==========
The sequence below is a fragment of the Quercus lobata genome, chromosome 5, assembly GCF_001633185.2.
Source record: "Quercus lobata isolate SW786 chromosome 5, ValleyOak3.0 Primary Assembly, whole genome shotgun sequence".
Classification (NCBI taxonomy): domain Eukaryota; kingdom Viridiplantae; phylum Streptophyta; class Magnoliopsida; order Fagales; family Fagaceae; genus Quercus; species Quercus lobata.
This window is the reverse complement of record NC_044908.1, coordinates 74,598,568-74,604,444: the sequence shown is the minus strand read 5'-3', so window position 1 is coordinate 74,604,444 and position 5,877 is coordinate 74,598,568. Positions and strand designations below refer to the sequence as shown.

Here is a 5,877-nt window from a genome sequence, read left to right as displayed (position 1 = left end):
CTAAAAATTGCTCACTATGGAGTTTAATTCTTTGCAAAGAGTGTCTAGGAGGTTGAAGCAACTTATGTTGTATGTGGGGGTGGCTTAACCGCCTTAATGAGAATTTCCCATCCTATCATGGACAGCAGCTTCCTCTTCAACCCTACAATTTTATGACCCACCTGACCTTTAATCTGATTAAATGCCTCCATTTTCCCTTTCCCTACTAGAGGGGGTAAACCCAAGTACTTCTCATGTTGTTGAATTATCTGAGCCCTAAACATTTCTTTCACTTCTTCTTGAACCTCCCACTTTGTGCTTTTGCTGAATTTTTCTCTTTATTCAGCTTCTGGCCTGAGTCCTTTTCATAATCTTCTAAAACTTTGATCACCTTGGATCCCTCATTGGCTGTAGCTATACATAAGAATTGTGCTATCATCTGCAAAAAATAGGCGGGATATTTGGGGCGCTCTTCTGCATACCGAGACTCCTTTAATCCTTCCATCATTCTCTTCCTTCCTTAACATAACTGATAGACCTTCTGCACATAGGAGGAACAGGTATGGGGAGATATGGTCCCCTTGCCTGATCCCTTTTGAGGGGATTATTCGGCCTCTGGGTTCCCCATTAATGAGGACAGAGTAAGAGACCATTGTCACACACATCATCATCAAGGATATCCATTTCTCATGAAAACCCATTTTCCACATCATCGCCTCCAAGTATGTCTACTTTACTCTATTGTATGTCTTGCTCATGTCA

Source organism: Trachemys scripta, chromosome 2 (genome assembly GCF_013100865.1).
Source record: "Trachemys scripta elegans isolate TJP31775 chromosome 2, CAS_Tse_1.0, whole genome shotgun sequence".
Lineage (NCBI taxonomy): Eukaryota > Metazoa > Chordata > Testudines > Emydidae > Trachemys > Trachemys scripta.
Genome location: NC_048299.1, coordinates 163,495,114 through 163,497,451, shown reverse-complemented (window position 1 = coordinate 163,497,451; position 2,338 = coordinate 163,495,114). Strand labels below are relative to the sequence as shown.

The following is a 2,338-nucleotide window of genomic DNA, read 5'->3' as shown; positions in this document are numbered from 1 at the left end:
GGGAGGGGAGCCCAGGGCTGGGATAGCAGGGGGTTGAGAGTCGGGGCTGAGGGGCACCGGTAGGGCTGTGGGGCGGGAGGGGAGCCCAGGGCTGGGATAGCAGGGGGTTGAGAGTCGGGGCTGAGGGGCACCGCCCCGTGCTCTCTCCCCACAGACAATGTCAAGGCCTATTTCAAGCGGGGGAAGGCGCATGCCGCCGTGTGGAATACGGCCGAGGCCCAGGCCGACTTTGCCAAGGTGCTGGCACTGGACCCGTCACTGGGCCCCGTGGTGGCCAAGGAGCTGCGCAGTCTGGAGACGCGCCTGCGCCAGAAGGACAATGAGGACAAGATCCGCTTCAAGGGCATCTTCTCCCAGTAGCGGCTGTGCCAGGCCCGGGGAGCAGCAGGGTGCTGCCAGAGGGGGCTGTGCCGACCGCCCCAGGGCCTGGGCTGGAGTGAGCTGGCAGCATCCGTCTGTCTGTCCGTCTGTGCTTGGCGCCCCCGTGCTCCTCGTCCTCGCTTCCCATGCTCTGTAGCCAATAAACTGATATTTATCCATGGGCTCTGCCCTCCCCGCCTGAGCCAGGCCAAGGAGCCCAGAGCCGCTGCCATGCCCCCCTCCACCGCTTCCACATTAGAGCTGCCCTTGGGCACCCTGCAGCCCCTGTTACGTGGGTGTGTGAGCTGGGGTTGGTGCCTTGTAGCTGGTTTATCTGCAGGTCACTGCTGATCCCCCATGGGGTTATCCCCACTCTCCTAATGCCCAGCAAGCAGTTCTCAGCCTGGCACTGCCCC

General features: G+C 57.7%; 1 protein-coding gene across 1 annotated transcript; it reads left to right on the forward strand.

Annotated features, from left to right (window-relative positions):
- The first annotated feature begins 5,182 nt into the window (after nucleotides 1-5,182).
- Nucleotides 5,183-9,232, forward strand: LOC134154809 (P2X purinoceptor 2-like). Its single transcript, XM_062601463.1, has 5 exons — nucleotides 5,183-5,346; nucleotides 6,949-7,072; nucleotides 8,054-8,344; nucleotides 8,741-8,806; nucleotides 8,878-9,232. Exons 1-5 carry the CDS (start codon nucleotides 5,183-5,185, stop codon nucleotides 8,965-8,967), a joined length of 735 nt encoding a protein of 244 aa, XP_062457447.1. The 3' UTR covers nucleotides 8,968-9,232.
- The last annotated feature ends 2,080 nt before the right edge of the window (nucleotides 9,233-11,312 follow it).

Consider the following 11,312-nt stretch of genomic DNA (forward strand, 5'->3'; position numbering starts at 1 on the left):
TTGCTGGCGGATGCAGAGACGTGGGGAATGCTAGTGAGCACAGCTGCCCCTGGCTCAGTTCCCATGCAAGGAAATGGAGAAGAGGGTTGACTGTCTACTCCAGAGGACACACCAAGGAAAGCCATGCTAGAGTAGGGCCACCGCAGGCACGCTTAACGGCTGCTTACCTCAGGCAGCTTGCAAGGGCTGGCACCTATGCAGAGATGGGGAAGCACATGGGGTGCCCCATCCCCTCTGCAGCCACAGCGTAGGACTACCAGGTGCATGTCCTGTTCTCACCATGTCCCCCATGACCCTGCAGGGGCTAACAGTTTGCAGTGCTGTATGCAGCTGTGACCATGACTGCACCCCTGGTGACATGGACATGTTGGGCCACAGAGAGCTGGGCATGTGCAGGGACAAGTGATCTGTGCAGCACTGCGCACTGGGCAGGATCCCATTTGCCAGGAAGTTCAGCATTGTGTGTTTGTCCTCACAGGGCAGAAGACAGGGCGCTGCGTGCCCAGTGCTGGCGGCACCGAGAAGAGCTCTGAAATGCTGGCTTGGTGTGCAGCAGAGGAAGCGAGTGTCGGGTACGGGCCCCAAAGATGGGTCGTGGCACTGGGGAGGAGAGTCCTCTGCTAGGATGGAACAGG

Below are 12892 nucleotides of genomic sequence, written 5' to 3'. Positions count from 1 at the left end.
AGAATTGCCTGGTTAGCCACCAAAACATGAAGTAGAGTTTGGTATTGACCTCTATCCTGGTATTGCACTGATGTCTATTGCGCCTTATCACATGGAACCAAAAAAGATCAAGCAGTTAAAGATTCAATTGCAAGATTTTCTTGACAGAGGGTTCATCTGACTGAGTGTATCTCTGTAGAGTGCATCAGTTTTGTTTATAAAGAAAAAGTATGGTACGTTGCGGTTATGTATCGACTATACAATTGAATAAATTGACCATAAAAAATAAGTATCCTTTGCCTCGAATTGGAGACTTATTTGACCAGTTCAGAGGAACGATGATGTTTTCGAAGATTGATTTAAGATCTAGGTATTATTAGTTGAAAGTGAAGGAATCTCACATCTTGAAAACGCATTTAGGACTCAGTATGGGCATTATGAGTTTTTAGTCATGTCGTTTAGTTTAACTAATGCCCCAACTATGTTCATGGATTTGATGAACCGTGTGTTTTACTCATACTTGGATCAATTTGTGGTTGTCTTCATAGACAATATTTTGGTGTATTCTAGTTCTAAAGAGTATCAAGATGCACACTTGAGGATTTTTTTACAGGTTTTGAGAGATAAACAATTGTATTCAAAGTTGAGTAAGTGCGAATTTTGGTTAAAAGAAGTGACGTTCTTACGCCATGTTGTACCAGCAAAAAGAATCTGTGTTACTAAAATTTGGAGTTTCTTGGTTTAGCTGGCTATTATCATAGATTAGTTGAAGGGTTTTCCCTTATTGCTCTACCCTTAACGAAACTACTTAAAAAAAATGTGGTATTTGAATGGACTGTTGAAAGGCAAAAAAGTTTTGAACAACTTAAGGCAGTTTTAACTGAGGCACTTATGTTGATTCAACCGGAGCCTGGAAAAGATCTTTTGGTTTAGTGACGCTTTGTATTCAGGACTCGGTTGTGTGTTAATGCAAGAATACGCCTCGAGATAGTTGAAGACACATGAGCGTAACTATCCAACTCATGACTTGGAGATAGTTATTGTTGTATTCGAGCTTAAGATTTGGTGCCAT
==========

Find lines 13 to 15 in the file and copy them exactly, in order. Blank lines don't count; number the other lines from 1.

General features: G+C 57.7%; 1 protein-coding gene across 1 annotated transcript; it reads left to right on the forward strand.

Annotated features, from left to right (window-relative positions):
- The first annotated feature begins 5,182 nt into the window (after nucleotides 1-5,182).